Donald Trump, Billy Graham, Sarah Palin (Reuters/AP/Joshua Roberts/Bill Haber/Jonathan Ernst)

New schism on the right: Ideologues fight to own Billy Graham's legacy

The fight over the complex legacy of "America's pastor" highlights a rift that's dividing conservatives


Becky Garrison
November 7, 2013 6:30PM (UTC)

Today, Billy Graham, the man viewed by many as "America's pastor," will commemorate his 95th birthday with a party of 800 guests including Sarah Palin and Donald Trump. He’ll also launch a virtual crusade aimed at the United States and Canada.

This evangelistic campaign titled "My Hope World Evangelism Through Television" began in 2002 with a targeted outreach to 57 countries. Graham, who has not preached in public since 2006 due to advanced Parkinson's disease, managed to tape a brief message that will be part of a 30-minute video message to be broadcast on television and via online media. In what may be his final message to America, Graham employs end times rhetoric and suggests that it's time for America to get ready for Armageddon. He preaches that the Second Coming is “near” and says signs of the end of the age are “converging now for the first time since Jesus made those predictions."

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>From 1947 to 2005, Billy Graham Crusades became synonymous with American evangelism. As of 2008, Graham's estimated lifetime audience, including television and radio, topped 2.2 billion. He managed to avoid the televangelist scandals of the 1980s and the outward display of right-wing politics that defined other Southern Baptist preachers like Jerry Falwell. Yet in recent years, while young adults continue to leave behind a church they see as anti-gay, the Billy Graham Evangelical Association began playing an active role in "pro-family" political campaigns. In an era where a slim majority (52 percent) of Americans now support legalizing same-sex marriage in all 50 states, does BGEA's ministry still resonate with an increasingly secularized culture?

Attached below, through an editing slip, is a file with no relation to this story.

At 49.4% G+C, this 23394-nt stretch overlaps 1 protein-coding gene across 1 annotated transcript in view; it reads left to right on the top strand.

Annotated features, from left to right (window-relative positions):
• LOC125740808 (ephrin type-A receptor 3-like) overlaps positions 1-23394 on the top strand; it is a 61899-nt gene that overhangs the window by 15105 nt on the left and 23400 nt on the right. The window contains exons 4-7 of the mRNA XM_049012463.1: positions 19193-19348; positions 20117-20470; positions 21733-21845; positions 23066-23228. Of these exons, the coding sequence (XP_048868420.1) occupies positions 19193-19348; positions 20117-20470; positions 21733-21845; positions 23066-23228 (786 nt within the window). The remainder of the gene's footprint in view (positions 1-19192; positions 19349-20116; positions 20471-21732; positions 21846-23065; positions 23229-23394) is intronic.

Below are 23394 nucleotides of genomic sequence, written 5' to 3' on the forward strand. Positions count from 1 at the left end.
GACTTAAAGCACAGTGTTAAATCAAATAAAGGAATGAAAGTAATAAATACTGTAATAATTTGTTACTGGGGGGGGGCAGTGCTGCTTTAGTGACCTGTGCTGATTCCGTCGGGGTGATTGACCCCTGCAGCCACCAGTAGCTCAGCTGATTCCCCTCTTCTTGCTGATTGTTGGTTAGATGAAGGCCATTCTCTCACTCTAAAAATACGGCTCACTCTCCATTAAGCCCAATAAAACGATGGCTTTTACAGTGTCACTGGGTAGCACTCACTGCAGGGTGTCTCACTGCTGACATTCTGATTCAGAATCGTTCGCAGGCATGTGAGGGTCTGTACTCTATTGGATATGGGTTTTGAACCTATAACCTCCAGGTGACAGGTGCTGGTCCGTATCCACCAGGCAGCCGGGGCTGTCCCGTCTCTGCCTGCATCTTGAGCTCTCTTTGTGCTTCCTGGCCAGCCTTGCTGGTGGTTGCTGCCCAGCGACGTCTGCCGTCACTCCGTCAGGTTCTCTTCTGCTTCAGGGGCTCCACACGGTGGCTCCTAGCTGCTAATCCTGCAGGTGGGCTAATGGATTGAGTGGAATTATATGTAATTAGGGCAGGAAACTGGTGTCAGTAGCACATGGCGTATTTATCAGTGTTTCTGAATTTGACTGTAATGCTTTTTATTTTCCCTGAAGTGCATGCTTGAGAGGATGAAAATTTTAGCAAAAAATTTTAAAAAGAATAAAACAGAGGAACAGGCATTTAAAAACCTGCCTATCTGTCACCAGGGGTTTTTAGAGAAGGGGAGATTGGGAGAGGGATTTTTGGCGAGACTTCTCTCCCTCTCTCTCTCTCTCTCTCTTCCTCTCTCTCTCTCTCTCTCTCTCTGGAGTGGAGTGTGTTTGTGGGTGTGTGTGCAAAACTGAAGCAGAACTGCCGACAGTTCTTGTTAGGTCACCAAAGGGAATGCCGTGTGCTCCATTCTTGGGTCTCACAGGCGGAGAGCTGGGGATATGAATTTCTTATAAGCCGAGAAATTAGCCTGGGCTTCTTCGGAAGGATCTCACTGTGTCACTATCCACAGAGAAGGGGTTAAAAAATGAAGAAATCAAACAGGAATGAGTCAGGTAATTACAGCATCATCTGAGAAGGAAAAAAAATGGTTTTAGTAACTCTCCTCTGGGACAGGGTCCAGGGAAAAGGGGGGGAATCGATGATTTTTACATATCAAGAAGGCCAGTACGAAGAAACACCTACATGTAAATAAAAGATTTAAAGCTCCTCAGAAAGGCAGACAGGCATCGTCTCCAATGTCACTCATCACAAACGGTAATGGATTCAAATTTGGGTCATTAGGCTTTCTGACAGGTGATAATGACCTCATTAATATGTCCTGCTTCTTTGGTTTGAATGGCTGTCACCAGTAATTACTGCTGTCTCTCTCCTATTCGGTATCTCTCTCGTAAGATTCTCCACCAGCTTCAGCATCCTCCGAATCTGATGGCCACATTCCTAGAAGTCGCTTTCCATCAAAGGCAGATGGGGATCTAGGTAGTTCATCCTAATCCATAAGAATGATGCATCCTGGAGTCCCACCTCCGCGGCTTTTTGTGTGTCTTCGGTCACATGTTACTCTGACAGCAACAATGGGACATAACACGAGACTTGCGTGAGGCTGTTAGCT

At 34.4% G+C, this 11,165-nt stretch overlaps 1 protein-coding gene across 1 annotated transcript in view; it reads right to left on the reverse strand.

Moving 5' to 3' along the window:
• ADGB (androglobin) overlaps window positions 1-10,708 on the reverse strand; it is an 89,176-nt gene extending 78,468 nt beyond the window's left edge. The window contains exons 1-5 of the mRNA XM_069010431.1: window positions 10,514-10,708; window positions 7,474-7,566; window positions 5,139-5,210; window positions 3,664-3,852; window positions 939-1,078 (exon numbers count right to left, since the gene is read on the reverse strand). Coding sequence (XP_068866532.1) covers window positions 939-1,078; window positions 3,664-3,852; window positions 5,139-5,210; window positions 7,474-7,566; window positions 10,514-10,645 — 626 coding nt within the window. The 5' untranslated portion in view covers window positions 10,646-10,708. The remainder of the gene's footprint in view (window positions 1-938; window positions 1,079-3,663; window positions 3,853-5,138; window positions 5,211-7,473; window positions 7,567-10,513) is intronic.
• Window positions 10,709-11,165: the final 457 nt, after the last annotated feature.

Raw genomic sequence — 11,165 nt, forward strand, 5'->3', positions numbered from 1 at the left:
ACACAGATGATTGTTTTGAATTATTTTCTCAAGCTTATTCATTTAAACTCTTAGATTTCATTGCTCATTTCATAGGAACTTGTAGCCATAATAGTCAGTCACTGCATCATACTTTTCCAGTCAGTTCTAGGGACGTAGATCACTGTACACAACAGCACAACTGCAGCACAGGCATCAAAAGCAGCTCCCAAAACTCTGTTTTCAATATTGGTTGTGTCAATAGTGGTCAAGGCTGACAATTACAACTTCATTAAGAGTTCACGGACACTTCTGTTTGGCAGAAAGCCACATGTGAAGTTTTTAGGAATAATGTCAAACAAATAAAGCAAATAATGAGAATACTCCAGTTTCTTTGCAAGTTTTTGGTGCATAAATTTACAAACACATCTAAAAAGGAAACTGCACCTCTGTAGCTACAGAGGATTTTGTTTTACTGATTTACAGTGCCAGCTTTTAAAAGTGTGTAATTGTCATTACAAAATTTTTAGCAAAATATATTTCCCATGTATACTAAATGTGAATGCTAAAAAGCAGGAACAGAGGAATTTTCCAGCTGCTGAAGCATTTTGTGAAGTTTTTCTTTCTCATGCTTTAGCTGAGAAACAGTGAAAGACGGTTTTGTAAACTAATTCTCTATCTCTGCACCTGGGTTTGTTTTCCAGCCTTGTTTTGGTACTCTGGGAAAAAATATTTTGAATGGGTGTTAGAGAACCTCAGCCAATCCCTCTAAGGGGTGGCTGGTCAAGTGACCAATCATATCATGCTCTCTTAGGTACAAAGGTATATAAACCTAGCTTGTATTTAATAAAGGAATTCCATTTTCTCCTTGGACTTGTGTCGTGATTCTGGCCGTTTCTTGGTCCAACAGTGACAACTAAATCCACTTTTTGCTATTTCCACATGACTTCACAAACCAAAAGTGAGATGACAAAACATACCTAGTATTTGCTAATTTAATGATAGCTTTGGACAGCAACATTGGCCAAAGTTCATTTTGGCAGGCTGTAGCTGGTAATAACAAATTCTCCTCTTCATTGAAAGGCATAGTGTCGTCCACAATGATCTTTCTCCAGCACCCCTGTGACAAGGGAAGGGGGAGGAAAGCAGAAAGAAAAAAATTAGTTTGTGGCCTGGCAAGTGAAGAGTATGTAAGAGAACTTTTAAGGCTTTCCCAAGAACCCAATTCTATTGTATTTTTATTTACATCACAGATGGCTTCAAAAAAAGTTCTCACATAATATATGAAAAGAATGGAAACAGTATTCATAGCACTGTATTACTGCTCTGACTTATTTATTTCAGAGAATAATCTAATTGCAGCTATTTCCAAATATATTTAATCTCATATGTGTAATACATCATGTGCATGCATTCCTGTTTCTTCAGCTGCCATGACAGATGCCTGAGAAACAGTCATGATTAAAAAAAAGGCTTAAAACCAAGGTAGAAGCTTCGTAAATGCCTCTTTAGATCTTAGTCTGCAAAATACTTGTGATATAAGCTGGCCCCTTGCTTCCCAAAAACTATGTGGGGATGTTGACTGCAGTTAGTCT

Graham rose to international prominence during the Eisenhower era, a time marked by the launch of the National Prayer Breakfast, the insertion of "Under God" into the Pledge of Allegiance, and the inclusion of "In God We Trust" on all U.S. currency. "His appeal is to an older generation who recognize the name. He represents a very simple faith that was for many people in the 20th century very compelling," Randall Balmer, chair of religion at Dartmouth College, said.

In an email interview, Bill Leonard, Dunn professor of Baptist studies and church history, Wake Forest University, expounded on Graham's legacy as an evangelist and adviser to every president from Harry S. Truman to Barack Obama.

I think Billy is the last and the most successful of the Protestant "chaplains" in America. There may be multiple chaplains in contemporary culture, but not with the consensus that Graham developed. He is also perhaps the last of the national revivalists in the U.S. who pioneered evangelical use of media including radio, TV, films and direct mailings.  He generally stayed "on task" with a primarily conversionist/evangelist calling to move persons toward "personal faith in Jesus" but was occasionally distracted by his infatuation with American presidents, most evident in his association with Richard M. Nixon.

During a press conference for his 2005 crusade at Flushing Meadows, Queens, Graham expressed regret for his involvement in partisan politics. However, he never delved into his anti-Communist rhetoric of the 1950s, the specific role he played in engineering the anti-Catholic attacks against John F. Kennedy during the 1960 Kennedy-Nixon presidential campaign or his anti-Semitic comments captured on the now infamous Nixon White House tapes. Also, Graham did not publicly admonish his son Franklin when the younger Graham fueled anti-Islamic sentiment in the days after 9/11 by calling Islam "wicked and violent."